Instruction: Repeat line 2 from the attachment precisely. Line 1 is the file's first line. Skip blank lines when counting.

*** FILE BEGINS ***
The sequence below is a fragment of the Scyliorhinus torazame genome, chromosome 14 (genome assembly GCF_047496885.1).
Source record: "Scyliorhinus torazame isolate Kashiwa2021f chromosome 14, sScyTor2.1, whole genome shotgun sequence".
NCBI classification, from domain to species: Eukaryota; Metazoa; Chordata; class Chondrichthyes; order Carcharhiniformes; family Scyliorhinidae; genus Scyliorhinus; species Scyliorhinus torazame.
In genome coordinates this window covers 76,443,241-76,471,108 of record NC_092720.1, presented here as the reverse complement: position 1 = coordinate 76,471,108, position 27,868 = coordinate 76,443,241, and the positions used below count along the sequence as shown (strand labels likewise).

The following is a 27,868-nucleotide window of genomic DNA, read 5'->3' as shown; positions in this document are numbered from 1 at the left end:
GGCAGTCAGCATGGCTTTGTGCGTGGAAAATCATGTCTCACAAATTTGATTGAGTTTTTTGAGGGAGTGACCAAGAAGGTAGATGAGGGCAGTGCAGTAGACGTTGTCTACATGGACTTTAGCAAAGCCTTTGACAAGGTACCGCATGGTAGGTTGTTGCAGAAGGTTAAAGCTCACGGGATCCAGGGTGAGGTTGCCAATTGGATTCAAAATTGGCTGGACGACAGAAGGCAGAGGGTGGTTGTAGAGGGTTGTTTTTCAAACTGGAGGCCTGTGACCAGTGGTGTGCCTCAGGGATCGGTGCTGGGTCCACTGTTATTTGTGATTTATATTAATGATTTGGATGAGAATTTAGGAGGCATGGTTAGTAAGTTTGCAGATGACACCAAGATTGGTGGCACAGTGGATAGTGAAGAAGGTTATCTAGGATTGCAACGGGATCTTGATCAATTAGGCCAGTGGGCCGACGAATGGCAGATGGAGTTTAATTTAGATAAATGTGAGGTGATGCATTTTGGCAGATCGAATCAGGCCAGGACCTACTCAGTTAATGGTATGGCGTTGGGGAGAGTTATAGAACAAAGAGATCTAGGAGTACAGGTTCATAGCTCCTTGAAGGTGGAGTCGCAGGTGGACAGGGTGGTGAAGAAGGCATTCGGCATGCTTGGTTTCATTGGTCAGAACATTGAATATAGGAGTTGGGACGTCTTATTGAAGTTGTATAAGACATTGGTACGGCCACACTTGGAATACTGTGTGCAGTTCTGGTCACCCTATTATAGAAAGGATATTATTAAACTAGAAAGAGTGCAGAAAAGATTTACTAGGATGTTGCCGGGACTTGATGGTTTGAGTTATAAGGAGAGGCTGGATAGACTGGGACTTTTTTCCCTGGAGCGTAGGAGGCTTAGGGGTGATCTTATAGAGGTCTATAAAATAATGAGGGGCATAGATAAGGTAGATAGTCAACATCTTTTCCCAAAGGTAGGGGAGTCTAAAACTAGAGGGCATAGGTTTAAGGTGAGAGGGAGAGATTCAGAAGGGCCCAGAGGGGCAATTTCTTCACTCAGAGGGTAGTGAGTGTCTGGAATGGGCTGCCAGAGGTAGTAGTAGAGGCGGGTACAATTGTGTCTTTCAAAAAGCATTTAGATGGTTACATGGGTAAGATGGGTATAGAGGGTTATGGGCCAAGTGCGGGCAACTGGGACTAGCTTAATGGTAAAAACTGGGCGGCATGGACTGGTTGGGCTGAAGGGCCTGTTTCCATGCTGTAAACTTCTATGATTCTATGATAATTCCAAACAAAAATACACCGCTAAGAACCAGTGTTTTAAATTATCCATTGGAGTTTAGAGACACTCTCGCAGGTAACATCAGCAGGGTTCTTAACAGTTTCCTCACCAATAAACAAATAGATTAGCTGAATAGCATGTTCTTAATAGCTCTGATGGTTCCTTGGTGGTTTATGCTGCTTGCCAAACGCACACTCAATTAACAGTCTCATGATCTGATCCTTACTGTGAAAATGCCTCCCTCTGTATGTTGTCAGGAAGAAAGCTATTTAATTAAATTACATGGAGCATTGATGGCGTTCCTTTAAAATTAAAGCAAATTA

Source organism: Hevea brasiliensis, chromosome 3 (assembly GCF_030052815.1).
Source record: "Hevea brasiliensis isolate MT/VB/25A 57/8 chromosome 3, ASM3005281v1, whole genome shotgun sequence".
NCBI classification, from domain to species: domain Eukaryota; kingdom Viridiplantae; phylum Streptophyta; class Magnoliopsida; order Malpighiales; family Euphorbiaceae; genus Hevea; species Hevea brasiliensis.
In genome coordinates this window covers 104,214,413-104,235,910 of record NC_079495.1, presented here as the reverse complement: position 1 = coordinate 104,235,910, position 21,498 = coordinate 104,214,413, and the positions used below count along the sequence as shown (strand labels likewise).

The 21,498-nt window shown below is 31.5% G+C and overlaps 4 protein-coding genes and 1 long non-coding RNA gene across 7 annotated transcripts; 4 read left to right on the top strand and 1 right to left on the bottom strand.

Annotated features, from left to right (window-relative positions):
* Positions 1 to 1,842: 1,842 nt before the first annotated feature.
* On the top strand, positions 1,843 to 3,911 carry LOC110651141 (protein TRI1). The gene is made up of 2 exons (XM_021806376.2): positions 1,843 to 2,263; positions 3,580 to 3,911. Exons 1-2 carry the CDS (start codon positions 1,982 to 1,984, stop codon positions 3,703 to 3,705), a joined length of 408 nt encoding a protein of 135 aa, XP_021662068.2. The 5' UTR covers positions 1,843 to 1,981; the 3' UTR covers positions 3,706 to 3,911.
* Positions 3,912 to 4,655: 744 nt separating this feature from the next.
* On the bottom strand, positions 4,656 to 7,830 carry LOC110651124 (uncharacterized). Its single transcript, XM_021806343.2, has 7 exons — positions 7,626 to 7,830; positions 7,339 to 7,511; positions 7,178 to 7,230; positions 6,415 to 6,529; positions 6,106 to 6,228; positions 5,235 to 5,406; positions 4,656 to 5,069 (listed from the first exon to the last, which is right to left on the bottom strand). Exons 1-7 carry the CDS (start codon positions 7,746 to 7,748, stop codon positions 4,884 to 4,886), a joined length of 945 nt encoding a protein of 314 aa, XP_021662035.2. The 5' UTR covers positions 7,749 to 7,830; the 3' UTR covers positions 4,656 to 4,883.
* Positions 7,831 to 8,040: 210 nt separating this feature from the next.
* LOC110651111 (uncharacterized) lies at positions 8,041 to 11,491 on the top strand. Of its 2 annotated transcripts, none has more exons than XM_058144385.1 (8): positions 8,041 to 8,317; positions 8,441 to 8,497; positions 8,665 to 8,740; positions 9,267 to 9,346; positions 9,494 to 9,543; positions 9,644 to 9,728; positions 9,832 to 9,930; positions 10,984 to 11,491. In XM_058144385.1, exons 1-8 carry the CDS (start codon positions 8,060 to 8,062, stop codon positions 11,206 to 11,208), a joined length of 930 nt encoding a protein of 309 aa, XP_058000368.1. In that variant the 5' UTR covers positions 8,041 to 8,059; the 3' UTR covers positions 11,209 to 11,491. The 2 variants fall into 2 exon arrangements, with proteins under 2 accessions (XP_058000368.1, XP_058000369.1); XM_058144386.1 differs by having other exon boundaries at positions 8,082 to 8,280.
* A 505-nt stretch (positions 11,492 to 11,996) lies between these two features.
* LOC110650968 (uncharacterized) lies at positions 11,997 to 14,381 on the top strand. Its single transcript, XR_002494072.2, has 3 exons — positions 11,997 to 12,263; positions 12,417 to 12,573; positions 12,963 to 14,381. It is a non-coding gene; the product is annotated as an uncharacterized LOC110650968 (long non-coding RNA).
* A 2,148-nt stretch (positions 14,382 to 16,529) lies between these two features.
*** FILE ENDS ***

Source record: "Scyliorhinus torazame isolate Kashiwa2021f chromosome 14, sScyTor2.1, whole genome shotgun sequence".